I am sitting in a guest room that was once my room at my parents’ home. I’m typing away with my feet propped up on a box and my computer on top of an antique vanity that belonged to my great-grandmother. The years have cycled back, the way they do, to the first season. The room is mine again.
The red Georgia clay and the bare winter limbs on the oaks outside are part of the season that birthed me 32 years ago. I joke with my parents that I am the poster-child for the boomerang generation. Three cross-continent moves, a graduate degree, and a couple “adult” jobs under my belt, but here I am typing away at a vanity where I can see my name that I etched into the wood as a kid.
On my first cross-country move I landed just north of Chicago, a ten-minute walk from the shore of Lake Michigan. It was a land of straight and flat roads, crossing at hard-right angles until you got to the shore where sand and rocks met vast water. I had a spot near the lake—a tree arched over the edge of the water and every season I marveled at the changes there. I once waded waist-high in snow drifts to get close to the icy lake. I watched in awe as the weather changed from week to week. For the first time in my life I knew what it was like to ache for the coming of spring, to see the green shoots of grass start growing as the slushy, dirty snow finally melted.
In Chicago, the beauty of the Lake and the beauty of the architecture fed my soul in tandem. Chicago introduced me to myself in a way that’s only possible when you flourish somewhere brand new. As a suburban girl, I barely knew my neighbors, but here I passed them on the sidewalk regularly as we all walked to the train or the coffee shop or church.
When spring came, we all went outside. The two elementary school children across the street played football with their dad in the front yard, Henry the beagle and his caretaker made frequent trips around the block; I chatted with the next door neighbor about plants as I edged my lawn right next to her driveway. There was an annual block party and an Easter-egg hunt. My introverted self means I can’t tell you the names of many of these people, but I was drawn to the community and togetherness–these seeds of community burrowed into my heart.
And when the season in Chicago was done, I landed in the hills and valleys of Eastern Pennsylvania to attend seminary. Here, I would check the weather for rain and plan my life accordingly. When it rained the basement flooded and blocked my path to the washing machine for a day. The roads flooded in such a way that my old car protested and sputtered over every puddle.
But on pretty days I’d sometimes find myself on a hill in the beautiful Valley Forge National Park, textbook and pen in hand as I did my reading for my seminary coursework. During those years the theology I studied and learned began to stitch together the pieces of my life. I was desperate to know if I was changing, or just growing. Had my years as an educator and a non-profit worker, my experiences as a single woman and a fat woman, my understanding of God learned in a suburban Southern church and an urban Midwestern church finally all come together to produce who I was?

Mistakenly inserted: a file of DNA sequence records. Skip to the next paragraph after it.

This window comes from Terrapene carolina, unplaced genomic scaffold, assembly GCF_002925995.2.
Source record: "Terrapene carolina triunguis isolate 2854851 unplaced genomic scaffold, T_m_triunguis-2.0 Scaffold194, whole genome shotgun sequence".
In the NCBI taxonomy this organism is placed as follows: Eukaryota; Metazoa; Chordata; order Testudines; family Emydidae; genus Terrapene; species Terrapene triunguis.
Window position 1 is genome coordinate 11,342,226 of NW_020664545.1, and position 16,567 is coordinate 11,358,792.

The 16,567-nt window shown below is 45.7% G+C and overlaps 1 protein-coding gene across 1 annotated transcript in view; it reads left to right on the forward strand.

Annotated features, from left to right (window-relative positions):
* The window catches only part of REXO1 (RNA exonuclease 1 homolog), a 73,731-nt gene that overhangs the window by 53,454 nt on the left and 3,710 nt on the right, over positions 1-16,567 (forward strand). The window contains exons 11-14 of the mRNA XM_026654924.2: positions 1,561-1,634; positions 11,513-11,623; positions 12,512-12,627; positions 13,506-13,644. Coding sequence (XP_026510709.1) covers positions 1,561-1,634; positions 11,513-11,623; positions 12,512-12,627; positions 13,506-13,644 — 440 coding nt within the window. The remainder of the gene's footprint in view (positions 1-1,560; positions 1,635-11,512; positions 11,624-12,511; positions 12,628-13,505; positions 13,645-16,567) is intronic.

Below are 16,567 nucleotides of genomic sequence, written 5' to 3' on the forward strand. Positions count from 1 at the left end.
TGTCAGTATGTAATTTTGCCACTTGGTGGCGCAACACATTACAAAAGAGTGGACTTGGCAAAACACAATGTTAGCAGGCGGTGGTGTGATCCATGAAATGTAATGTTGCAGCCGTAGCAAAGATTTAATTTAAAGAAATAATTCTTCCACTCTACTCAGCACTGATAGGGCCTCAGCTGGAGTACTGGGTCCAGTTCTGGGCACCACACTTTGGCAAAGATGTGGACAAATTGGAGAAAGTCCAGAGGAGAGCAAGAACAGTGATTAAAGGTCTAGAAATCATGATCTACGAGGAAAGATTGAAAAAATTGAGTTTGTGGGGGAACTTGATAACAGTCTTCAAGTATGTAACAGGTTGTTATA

That last year in Pennsylvania was a bountiful harvest. I had seen the beauty of community while watching my Chicago neighborhood, I got to live it in Pennsylvania where every Sunday night neighbors gathered together for dinner. Relationships were deep and meaningful. Ideas and hopes and dreams were always close at hand. After a lifetime of not knowing what I was passionate about, I finally had answers (to some things!). There were places where I could voice a firm “yes” or “no.”
Those passions and ideas unexpectedly led me back to Georgia, a move not for work or grad school, but a choice to be near family. There is a lot that is uncertain for me about life back in Georgia. While I found a worthwhile reason to move, one that was born out of the community I experienced with people who had been strangers, my current situation lacks the structure to define my day’s activities. There is a freedom to find what will shape my life here. It is planting season: time to sow the seeds I reaped from a Pennsylvania harvest, first nourished in a Chicago spring.
The dark wood of this old vanity and the even-older red clay outside remind me that there are roots already here. This very specific plot has nurtured my beginnings before. A harvest will come again. Now, counting on the hope of spring and the bounty of autumn, I sow.
Originally published as a guest post over at You are Here Stories